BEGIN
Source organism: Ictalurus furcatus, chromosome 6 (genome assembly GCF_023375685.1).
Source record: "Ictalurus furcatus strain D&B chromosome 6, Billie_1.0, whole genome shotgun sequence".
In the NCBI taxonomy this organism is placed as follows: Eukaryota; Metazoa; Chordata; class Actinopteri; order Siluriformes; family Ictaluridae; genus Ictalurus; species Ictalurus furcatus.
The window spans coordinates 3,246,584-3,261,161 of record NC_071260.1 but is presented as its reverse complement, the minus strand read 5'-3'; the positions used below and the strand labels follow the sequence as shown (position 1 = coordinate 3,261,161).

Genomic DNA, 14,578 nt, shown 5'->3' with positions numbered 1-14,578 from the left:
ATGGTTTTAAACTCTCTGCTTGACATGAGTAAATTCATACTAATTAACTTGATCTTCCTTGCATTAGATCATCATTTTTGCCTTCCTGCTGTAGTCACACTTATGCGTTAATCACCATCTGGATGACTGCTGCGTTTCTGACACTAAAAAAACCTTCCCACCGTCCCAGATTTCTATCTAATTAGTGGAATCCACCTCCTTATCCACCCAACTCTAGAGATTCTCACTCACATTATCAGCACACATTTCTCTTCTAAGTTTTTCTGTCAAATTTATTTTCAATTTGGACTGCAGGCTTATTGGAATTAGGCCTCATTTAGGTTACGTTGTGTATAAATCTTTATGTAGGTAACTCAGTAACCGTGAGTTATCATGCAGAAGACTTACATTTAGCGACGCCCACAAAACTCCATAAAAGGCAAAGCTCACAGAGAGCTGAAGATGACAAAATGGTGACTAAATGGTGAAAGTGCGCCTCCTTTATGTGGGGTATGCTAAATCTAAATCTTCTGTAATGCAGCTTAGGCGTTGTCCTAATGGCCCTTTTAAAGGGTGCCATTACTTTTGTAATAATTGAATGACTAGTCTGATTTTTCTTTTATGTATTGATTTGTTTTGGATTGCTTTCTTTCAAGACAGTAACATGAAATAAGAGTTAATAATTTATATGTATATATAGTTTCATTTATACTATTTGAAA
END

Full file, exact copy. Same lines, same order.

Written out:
Source organism: Ictalurus furcatus, chromosome 6 (genome assembly GCF_023375685.1).
Source record: "Ictalurus furcatus strain D&B chromosome 6, Billie_1.0, whole genome shotgun sequence".
In the NCBI taxonomy this organism is placed as follows: Eukaryota; Metazoa; Chordata; class Actinopteri; order Siluriformes; family Ictaluridae; genus Ictalurus; species Ictalurus furcatus.
The window spans coordinates 3,246,584-3,261,161 of record NC_071260.1 but is presented as its reverse complement, the minus strand read 5'-3'; the positions used below and the strand labels follow the sequence as shown (position 1 = coordinate 3,261,161).

Genomic DNA, 14,578 nt, shown 5'->3' with positions numbered 1-14,578 from the left:
ATGGTTTTAAACTCTCTGCTTGACATGAGTAAATTCATACTAATTAACTTGATCTTCCTTGCATTAGATCATCATTTTTGCCTTCCTGCTGTAGTCACACTTATGCGTTAATCACCATCTGGATGACTGCTGCGTTTCTGACACTAAAAAAACCTTCCCACCGTCCCAGATTTCTATCTAATTAGTGGAATCCACCTCCTTATCCACCCAACTCTAGAGATTCTCACTCACATTATCAGCACACATTTCTCTTCTAAGTTTTTCTGTCAAATTTATTTTCAATTTGGACTGCAGGCTTATTGGAATTAGGCCTCATTTAGGTTACGTTGTGTATAAATCTTTATGTAGGTAACTCAGTAACCGTGAGTTATCATGCAGAAGACTTACATTTAGCGACGCCCACAAAACTCCATAAAAGGCAAAGCTCACAGAGAGCTGAAGATGACAAAATGGTGACTAAATGGTGAAAGTGCGCCTCCTTTATGTGGGGTATGCTAAATCTAAATCTTCTGTAATGCAGCTTAGGCGTTGTCCTAATGGCCCTTTTAAAGGGTGCCATTACTTTTGTAATAATTGAATGACTAGTCTGATTTTTCTTTTATGTATTGATTTGTTTTGGATTGCTTTCTTTCAAGACAGTAACATGAAATAAGAGTTAATAATTTATATGTATATATAGTTTCATTTATACTATTTGAAA